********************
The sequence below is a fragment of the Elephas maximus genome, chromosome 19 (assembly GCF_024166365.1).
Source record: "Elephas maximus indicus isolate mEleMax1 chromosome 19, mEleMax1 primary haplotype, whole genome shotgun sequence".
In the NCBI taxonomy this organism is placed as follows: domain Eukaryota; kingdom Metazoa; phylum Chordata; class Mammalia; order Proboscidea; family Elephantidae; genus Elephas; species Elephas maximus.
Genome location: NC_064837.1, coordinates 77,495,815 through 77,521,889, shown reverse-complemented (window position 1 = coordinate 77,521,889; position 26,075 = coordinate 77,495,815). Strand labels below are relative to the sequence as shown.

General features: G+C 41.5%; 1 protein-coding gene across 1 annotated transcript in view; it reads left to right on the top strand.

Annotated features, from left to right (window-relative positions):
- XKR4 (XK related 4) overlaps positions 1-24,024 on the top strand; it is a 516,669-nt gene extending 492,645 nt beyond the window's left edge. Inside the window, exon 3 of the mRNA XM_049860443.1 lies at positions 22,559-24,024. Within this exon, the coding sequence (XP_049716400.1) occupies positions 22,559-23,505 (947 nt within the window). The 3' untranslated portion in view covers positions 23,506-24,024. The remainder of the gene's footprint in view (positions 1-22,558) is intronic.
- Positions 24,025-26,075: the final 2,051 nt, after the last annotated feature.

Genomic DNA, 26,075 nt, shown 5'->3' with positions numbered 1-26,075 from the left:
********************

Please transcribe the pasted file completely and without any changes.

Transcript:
The sequence below is a fragment of the Elephas maximus genome, chromosome 19 (assembly GCF_024166365.1).
Source record: "Elephas maximus indicus isolate mEleMax1 chromosome 19, mEleMax1 primary haplotype, whole genome shotgun sequence".
In the NCBI taxonomy this organism is placed as follows: domain Eukaryota; kingdom Metazoa; phylum Chordata; class Mammalia; order Proboscidea; family Elephantidae; genus Elephas; species Elephas maximus.
Genome location: NC_064837.1, coordinates 77,495,815 through 77,521,889, shown reverse-complemented (window position 1 = coordinate 77,521,889; position 26,075 = coordinate 77,495,815). Strand labels below are relative to the sequence as shown.

General features: G+C 41.5%; 1 protein-coding gene across 1 annotated transcript in view; it reads left to right on the top strand.

Annotated features, from left to right (window-relative positions):
- XKR4 (XK related 4) overlaps positions 1-24,024 on the top strand; it is a 516,669-nt gene extending 492,645 nt beyond the window's left edge. Inside the window, exon 3 of the mRNA XM_049860443.1 lies at positions 22,559-24,024. Within this exon, the coding sequence (XP_049716400.1) occupies positions 22,559-23,505 (947 nt within the window). The 3' untranslated portion in view covers positions 23,506-24,024. The remainder of the gene's footprint in view (positions 1-22,558) is intronic.
- Positions 24,025-26,075: the final 2,051 nt, after the last annotated feature.

Genomic DNA, 26,075 nt, shown 5'->3' with positions numbered 1-26,075 from the left: